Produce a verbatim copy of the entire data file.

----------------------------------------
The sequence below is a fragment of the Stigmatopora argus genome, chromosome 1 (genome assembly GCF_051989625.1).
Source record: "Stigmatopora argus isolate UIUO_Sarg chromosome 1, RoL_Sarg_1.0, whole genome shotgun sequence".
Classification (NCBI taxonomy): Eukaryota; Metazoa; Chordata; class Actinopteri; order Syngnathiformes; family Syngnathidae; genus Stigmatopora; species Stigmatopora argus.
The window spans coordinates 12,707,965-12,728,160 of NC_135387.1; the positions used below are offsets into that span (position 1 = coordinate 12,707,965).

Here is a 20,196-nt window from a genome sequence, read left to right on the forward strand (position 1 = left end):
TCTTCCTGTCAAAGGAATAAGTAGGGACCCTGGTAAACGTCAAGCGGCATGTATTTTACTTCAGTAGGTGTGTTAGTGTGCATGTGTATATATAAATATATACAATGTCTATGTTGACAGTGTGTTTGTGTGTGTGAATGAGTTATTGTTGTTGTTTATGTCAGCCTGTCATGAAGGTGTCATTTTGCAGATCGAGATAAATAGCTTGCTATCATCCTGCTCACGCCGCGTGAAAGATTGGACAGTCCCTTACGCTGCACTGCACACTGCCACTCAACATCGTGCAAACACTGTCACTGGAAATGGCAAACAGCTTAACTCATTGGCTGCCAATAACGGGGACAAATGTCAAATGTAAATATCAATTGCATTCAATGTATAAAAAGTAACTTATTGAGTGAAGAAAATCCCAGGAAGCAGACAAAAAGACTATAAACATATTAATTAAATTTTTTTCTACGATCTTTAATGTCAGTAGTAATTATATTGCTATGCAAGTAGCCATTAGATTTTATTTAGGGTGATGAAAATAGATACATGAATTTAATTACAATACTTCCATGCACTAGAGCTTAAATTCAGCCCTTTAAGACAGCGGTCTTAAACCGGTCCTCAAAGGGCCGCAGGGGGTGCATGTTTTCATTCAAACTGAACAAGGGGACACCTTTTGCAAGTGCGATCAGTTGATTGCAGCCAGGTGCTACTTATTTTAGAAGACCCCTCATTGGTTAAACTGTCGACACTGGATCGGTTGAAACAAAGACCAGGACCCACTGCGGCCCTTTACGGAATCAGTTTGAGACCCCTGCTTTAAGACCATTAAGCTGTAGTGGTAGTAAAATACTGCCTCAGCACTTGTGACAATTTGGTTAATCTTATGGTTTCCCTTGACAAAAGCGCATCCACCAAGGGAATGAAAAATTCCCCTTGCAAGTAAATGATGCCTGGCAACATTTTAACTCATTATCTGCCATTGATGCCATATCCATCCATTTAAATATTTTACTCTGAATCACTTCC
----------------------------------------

The sequence below is a fragment of the Stigmatopora argus genome, chromosome 1 (genome assembly GCF_051989625.1).
Source record: "Stigmatopora argus isolate UIUO_Sarg chromosome 1, RoL_Sarg_1.0, whole genome shotgun sequence".
Classification (NCBI taxonomy): Eukaryota; Metazoa; Chordata; class Actinopteri; order Syngnathiformes; family Syngnathidae; genus Stigmatopora; species Stigmatopora argus.
The window spans coordinates 12,707,965-12,728,160 of NC_135387.1; the positions used below are offsets into that span (position 1 = coordinate 12,707,965).

Here is a 20,196-nt window from a genome sequence, read left to right on the forward strand (position 1 = left end):
TCTTCCTGTCAAAGGAATAAGTAGGGACCCTGGTAAACGTCAAGCGGCATGTATTTTACTTCAGTAGGTGTGTTAGTGTGCATGTGTATATATAAATATATACAATGTCTATGTTGACAGTGTGTTTGTGTGTGTGAATGAGTTATTGTTGTTGTTTATGTCAGCCTGTCATGAAGGTGTCATTTTGCAGATCGAGATAAATAGCTTGCTATCATCCTGCTCACGCCGCGTGAAAGATTGGACAGTCCCTTACGCTGCACTGCACACTGCCACTCAACATCGTGCAAACACTGTCACTGGAAATGGCAAACAGCTTAACTCATTGGCTGCCAATAACGGGGACAAATGTCAAATGTAAATATCAATTGCATTCAATGTATAAAAAGTAACTTATTGAGTGAAGAAAATCCCAGGAAGCAGACAAAAAGACTATAAACATATTAATTAAATTTTTTTCTACGATCTTTAATGTCAGTAGTAATTATATTGCTATGCAAGTAGCCATTAGATTTTATTTAGGGTGATGAAAATAGATACATGAATTTAATTACAATACTTCCATGCACTAGAGCTTAAATTCAGCCCTTTAAGACAGCGGTCTTAAACCGGTCCTCAAAGGGCCGCAGGGGGTGCATGTTTTCATTCAAACTGAACAAGGGGACACCTTTTGCAAGTGCGATCAGTTGATTGCAGCCAGGTGCTACTTATTTTAGAAGACCCCTCATTGGTTAAACTGTCGACACTGGATCGGTTGAAACAAAGACCAGGACCCACTGCGGCCCTTTACGGAATCAGTTTGAGACCCCTGCTTTAAGACCATTAAGCTGTAGTGGTAGTAAAATACTGCCTCAGCACTTGTGACAATTTGGTTAATCTTATGGTTTCCCTTGACAAAAGCGCATCCACCAAGGGAATGAAAAATTCCCCTTGCAAGTAAATGATGCCTGGCAACATTTTAACTCATTATCTGCCATTGATGCCATATCCATCCATTTAAATATTTTACTCTGAATCACTTCC